by Mary Agramonte
As more states in the United States legalize recreational marijuana use, you may wonder if Georgia still treats marijuana convictions the same as they used to. As of January 1, 2020, recreational marijuana was legal for adults in 11 states, and medical marijuana was legal in 33 states. Yet, while some has changed, the law in Georgia regarding misdemeanor marijuana has stayed the same. The short answer is that prosecutors and law enforcement still harshly penalize the use of marijuana in Georgia.
In Georgia, you can still be arrested for misdemeanor marijuana possession. Unfortunately, in most jurisdictions, if a police officer locates marijuana, you will be taken into custody. An arrest and fingerprints during the booking process is what triggers criminal history reporting. Any time you are fingerprinted, the Sheriff’s Office then forwards your charges to the Georgia Crime Information Center, which is responsible for maintaining criminal records in Georgia.
Even if you are arrested for marijuana possession, there are options to keep the arrest off your record. In Georgia, any time a case is dismissed through the criminal process, whether it is for a diversion or pretrial intervention program, or because the marijuana was unlawfully seized, or for any other reason, the entire arrest will be restricted off your record (formerly known as expungement process). A dismissal is a necessity if your goal is to keep the marijuana arrest off your record.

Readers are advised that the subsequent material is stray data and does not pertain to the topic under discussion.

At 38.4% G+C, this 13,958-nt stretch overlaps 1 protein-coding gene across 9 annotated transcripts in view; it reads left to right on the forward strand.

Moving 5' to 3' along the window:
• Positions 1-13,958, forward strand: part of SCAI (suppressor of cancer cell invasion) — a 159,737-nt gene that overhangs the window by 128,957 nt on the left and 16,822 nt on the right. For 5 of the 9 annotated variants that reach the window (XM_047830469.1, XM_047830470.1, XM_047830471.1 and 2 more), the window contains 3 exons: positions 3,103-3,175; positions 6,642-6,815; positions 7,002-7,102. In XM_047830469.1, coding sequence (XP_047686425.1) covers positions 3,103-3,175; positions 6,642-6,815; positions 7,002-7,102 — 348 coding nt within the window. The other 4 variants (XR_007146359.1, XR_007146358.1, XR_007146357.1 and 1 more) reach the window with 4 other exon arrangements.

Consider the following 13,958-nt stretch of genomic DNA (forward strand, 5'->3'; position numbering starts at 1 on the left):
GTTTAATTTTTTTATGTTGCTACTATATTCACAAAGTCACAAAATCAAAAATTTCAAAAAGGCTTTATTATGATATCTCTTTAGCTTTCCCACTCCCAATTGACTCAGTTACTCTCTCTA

Diversion programs are typically offered to youthful or first time offenders and typically require some community service or classes. Once these items are completed, the case gets completely dismissed and is erased off the criminal history. First offender pleas http://www.peachstatelawyer.com/georgias-retroactive-first-offender-law-georgia-criminal-defense-lawyer/ and conditional discharge pleas are also available in this case. Jury trials and bench trials are always an option in marijuana cases, just as they are in all criminal cases.
Another way that a marijuana possession charge in Georgia will not result in a criminal history is if the officer released you on a ticket or citation. If there was a ticket, then there were no fingerprints. Here, it is imperative that during the court process, they do not require fingerprints as part of any type of plea, or else it will in fact still go on your criminal history.
In order for the State to prove you committed the crime of marijuana possession, they must also prove that the investigation was lawful. Our Constitution protects us from unreasonable searches and seizures. It is imperative that all vehicle stops, searches, and search warrants be closely scrutinized to ensure that your Constitutional rights were protected during the investigation. If there was an illegal search, the marijuana would be thrown out of evidence, and the case dismissed. This would ensure a clean criminal history.
How long does marijuana possession stay on my record?
Criminal histories in Georgia are forever. There is no aging off when it comes to crimes entered onto your GCIC. This is why it is imperative that the case be thoroughly investigated and defended in order to safeguard the person’s future and clean record. There are options. If you or a loved one has been charged with marijuana possession in Georgia, the lawyers of W. Scott Smith are available 24/7 for a FREE CONSULTATION at 404-581-0999.